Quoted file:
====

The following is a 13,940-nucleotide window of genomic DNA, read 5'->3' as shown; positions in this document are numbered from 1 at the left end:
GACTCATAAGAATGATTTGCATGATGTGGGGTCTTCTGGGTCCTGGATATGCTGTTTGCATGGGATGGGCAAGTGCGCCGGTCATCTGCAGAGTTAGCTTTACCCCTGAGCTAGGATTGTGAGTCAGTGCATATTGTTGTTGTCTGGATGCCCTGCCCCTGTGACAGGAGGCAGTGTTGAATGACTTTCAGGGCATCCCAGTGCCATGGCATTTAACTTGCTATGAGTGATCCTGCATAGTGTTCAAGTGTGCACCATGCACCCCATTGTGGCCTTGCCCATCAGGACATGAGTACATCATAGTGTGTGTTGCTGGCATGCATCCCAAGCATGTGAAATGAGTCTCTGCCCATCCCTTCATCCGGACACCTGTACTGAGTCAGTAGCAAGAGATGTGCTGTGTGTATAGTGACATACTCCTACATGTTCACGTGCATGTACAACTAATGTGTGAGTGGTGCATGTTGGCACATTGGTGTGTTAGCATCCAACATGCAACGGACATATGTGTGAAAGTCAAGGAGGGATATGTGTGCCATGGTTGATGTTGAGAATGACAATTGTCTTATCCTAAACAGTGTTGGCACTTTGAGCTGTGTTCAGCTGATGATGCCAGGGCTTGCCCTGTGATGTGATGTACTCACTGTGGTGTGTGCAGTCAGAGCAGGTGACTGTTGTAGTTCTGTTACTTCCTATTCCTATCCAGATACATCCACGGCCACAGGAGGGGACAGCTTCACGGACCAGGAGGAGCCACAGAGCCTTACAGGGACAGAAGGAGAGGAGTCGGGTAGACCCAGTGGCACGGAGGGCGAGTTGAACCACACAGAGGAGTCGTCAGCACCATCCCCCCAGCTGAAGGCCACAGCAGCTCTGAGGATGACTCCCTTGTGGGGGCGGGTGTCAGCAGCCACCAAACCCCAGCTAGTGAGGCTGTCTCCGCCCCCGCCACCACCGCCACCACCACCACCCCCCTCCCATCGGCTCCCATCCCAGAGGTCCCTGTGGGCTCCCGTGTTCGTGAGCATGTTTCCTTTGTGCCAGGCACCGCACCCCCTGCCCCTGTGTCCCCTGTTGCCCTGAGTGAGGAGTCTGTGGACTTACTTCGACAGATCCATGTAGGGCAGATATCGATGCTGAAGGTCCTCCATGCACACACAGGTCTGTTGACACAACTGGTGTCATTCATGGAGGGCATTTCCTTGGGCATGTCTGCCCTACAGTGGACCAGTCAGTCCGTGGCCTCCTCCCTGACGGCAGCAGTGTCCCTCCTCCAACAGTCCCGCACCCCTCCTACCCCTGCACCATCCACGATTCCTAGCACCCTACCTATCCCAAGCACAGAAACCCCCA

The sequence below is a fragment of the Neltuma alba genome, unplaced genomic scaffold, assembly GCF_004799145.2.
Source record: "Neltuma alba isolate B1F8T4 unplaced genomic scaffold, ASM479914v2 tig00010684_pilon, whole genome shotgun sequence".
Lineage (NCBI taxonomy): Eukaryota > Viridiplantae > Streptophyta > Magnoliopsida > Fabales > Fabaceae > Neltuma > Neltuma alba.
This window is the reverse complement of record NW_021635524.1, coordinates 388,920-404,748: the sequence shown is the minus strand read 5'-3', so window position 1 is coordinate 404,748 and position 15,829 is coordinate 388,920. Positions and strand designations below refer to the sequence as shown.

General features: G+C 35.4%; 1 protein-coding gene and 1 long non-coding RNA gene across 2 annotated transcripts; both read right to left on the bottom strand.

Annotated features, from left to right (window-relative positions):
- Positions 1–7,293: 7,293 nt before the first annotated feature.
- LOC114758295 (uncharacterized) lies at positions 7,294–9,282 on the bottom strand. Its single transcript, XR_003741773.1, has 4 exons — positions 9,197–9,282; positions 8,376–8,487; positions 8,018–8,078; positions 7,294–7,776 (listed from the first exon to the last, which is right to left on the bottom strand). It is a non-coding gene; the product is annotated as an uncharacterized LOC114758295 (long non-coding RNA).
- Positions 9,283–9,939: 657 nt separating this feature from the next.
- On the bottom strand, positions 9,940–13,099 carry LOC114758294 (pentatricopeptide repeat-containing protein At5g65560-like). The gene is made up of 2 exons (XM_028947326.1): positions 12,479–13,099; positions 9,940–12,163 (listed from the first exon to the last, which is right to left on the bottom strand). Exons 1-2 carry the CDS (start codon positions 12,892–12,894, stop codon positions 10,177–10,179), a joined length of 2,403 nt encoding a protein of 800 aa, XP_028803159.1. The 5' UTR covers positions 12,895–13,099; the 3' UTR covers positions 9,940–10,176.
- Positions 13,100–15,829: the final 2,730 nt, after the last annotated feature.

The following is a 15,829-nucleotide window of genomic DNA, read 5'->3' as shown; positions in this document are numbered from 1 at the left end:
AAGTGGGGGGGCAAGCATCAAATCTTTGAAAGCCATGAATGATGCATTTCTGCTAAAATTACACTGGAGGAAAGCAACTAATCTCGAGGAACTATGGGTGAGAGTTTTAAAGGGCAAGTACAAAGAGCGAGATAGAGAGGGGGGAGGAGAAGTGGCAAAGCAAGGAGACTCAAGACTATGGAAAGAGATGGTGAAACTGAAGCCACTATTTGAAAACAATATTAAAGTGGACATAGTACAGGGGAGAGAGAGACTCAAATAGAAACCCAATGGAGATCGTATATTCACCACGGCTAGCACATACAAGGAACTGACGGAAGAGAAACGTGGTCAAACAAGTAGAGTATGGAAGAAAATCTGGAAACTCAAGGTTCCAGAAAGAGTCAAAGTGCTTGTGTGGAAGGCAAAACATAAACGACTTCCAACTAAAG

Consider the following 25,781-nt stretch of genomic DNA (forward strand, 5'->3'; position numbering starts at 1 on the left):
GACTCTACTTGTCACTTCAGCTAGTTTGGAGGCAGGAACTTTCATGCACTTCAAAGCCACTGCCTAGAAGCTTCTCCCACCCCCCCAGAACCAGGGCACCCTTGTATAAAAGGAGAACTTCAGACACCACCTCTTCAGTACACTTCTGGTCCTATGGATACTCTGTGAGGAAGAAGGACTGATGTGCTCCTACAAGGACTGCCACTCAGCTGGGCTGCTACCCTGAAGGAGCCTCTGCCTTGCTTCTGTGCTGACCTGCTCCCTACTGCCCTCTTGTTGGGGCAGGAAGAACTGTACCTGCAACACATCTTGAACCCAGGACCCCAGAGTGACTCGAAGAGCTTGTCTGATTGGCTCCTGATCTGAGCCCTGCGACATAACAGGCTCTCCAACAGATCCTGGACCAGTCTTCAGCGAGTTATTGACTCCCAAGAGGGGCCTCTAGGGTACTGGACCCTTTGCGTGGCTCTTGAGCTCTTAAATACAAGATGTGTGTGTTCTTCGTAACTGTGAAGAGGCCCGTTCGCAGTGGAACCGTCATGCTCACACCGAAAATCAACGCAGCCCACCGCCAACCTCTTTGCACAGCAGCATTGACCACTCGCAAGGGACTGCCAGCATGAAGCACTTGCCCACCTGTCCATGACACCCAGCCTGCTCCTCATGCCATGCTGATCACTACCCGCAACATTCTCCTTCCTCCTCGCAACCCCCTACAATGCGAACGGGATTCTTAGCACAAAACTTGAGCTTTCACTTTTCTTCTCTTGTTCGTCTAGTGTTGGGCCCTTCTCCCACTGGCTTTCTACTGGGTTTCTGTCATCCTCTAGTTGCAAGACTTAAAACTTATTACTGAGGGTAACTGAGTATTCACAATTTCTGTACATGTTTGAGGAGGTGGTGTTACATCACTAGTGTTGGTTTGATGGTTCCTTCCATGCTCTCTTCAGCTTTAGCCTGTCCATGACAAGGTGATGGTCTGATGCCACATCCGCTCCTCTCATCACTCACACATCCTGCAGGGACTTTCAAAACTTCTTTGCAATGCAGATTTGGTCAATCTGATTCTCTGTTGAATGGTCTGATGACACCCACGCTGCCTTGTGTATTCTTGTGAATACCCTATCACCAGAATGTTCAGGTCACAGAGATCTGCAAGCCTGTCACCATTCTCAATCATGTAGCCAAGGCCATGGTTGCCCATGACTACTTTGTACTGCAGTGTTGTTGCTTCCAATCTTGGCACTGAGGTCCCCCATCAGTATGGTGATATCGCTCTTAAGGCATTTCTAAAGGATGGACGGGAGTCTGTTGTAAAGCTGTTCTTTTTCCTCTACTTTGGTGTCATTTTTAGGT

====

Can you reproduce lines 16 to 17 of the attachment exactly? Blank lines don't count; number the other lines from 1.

Consider the following 25,781-nt stretch of genomic DNA (forward strand, 5'->3'; position numbering starts at 1 on the left):
GACTCTACTTGTCACTTCAGCTAGTTTGGAGGCAGGAACTTTCATGCACTTCAAAGCCACTGCCTAGAAGCTTCTCCCACCCCCCCAGAACCAGGGCACCCTTGTATAAAAGGAGAACTTCAGACACCACCTCTTCAGTACACTTCTGGTCCTATGGATACTCTGTGAGGAAGAAGGACTGATGTGCTCCTACAAGGACTGCCACTCAGCTGGGCTGCTACCCTGAAGGAGCCTCTGCCTTGCTTCTGTGCTGACCTGCTCCCTACTGCCCTCTTGTTGGGGCAGGAAGAACTGTACCTGCAACACATCTTGAACCCAGGACCCCAGAGTGACTCGAAGAGCTTGTCTGATTGGCTCCTGATCTGAGCCCTGCGACATAACAGGCTCTCCAACAGATCCTGGACCAGTCTTCAGCGAGTTATTGACTCCCAAGAGGGGCCTCTAGGGTACTGGACCCTTTGCGTGGCTCTTGAGCTCTTAAATACAAGATGTGTGTGTTCTTCGTAACTGTGAAGAGGCCCGTTCGCAGTGGAACCGTCATGCTCACACCGAAAATCAACGCAGCCCACCGCCAACCTCTTTGCACAGCAGCATTGACCACTCGCAAGGGACTGCCAGCATGAAGCACTTGCCCACCTGTCCATGACACCCAGCCTGCTCCTCATGCCATGCTGATCACTACCCGCAACATTCTCCTTCCTCCTCGCAACCCCCTACAATGCGAACGGGATTCTTAGCACAAAACTTGAGCTTTCACTTTTCTTCTCTTGTTCGTCTAGTGTTGGGCCCTTCTCCCACTGGCTTTCTACTGGGTTTCTGTCATCCTCTAGTTGCAAGACTTAAAACTTATTACTGAGGGTAACTGAGTATTCACAATTTCTGTACATGTTTGAGGAGGTGGTGTTACATCACTAGTGTTGGTTTGATGGTTCCTTCCATGCTCTCTTCAGCTTTAGCCTGTCCATGACAAGGTGATGGTCTGATGCCACATCCGCTCCTCTCATCACTCACACATCCTGCAGGGACTTTCAAAACTTCTTTGCAATGCAGATTTGGTCAATCTGATTCTCTGTTGAATGGTCTGATGACACCCACGCTGCCTTGTGTATTCTTGTGAATACCCTATCACCAGAATGTTCAGGTCACAGAGATCTGCAAGCCTGTCACCATTCTCAATCATGTAGCCAAGGCCATGGTTGCCCATGACTACTTTGTACTGCAGTGTTGTTGCTTCCAATCTTGGCACTGAGGTCCCCCATCAGTATGGTGATATCGCTCTTAAGGCATTTCTAAAGGATGGACGGGAGTCTGTTGTAAAGCTGTTCTTTTTCCTCTACTTTGGTGTCATTTTTAGGT